The problem is on many levels. First, the Hitler analogy is just wrong – Chavez is a petty authoritarian like so many in OPEC, Russia and elsewhere. We do business with them all the time. Second, oil is an international commodity. We don’t hurt Chavez if we don’t buy oil from him, he’ll just sell it elsewhere. To me that makes a boycott of Citgo misguided. Moreover, the deal for fuel oil was through Citgo, a legitimate business. Finally, who cares about Chavez? He’s a bit of a clown. He gets no real help from the deal and poor people get cheaper fuel oil. We win on that deal.

      • middleagedhousewife says:

        Chavez certainly is a clown and probably not much of a threat to us, but his rise to power could serve as an important lesson. After a failed coup, he came to power by a legitimate, popular vote. Since then he has socialized his countries’ healthcare, education, and petroleum company. ( some may reasonably argue that our current President has the same aspirations) He successfully overturned term limits for elected officials paving the way for him to become another crack-pot dictator. He has recently repatriated some of his countries gold reserves, possibly to pay some of the debt his socialist programs have incurred.
        Chavez aside, the point I was trying to make was that even though I would not want another Kennedy in Washington, His argument that …”To single out my father’s company, Citizens Energy, because they receive a tiny fraction of that and give that away to the poor, and completely ignore the huge multibillion-dollar national and international companies that make huge profits off the oil is hypocritical and irresponsible.” Seemed reasonable to me.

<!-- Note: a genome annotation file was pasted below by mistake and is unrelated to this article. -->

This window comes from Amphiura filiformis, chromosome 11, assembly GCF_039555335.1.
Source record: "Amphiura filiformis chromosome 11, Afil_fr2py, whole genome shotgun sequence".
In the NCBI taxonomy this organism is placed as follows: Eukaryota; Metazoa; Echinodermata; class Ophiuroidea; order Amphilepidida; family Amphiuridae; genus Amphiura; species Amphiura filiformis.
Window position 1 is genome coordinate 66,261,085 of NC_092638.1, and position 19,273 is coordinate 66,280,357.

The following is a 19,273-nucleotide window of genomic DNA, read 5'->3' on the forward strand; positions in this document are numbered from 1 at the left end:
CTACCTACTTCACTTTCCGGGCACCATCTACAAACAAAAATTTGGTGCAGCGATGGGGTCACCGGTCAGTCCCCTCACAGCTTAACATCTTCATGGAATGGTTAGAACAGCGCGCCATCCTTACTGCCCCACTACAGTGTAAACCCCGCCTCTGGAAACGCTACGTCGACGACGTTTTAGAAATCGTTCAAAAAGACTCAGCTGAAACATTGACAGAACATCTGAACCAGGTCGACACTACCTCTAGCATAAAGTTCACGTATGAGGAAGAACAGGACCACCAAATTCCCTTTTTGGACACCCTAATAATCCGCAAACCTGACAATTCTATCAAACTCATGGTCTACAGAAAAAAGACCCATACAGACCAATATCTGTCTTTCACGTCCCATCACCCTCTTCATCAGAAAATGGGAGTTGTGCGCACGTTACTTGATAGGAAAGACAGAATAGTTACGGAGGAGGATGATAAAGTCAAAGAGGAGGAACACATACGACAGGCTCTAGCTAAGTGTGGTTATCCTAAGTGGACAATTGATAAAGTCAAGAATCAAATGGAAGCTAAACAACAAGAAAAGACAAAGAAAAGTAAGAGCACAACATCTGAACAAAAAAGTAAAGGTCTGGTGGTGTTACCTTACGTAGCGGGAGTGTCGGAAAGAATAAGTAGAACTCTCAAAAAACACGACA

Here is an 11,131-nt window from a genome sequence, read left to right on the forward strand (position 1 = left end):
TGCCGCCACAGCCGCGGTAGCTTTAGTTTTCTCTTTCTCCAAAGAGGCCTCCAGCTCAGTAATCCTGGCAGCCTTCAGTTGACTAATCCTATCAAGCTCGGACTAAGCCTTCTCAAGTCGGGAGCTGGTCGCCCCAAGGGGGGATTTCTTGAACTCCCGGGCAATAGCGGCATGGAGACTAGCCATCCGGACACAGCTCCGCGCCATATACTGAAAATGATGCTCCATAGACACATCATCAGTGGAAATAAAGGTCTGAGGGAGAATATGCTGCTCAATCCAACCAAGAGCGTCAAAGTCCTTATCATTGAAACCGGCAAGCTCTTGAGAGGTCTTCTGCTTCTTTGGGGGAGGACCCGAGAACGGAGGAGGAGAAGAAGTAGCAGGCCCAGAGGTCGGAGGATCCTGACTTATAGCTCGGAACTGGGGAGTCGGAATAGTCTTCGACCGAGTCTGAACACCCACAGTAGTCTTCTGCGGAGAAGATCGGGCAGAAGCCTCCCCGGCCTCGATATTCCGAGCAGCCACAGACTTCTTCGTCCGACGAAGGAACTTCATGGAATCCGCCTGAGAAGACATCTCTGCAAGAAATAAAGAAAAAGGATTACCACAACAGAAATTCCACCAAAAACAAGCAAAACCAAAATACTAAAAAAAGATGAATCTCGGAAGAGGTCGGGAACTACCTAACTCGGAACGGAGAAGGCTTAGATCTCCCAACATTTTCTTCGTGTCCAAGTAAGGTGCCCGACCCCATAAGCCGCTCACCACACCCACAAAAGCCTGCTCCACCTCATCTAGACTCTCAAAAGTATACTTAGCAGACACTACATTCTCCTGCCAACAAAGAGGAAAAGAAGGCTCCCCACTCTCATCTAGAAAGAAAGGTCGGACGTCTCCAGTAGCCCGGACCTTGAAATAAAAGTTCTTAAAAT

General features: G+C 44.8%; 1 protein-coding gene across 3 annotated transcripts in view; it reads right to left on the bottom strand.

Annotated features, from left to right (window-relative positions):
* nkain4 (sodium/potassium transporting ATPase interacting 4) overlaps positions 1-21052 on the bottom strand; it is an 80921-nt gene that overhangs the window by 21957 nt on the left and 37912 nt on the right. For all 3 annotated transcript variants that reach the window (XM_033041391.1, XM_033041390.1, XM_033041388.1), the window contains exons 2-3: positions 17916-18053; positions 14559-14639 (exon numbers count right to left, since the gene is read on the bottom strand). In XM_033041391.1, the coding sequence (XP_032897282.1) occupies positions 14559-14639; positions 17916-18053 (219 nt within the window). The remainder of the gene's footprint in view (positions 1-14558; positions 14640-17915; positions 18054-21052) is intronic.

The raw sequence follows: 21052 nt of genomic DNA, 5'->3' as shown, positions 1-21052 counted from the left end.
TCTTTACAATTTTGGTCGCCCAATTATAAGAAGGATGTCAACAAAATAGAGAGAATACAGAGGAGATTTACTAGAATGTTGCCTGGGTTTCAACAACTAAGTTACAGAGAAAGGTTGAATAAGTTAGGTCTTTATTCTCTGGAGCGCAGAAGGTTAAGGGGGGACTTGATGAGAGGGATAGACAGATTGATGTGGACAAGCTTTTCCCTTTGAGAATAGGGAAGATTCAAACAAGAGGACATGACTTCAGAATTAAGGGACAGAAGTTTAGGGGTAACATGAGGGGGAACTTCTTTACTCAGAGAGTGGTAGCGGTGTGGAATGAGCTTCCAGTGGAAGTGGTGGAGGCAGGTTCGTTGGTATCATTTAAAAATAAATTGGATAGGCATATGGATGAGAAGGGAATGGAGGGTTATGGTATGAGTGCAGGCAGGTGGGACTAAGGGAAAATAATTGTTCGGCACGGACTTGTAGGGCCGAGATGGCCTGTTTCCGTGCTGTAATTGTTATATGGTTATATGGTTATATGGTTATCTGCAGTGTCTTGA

• Eric Hielema says:

          [You’re retreating to emotionally resonant, fun-to-say, outrage-drenched terms] CIP: “…though I would not want another Kennedy in Washington…” Can you objectively discuss this issue when you state things like that?

          • middleagedhousewife says:

            Yes, I can be objective. I would not have defended JPK3’s argument if I wasn’t. it is possible to understand a specific point a person is trying to make, without agreeing to their fundamental political stance. I was merely trying to clarify that point. The Kennedy family history is fundamentally liberal. Therefore I could reasonably conclude that JPK3 would also be liberal. Because I do not agree with most liberal ideologies I would not like to see another Kennedy in Washington. There’s nothing emotionally resonant or outrageous about that.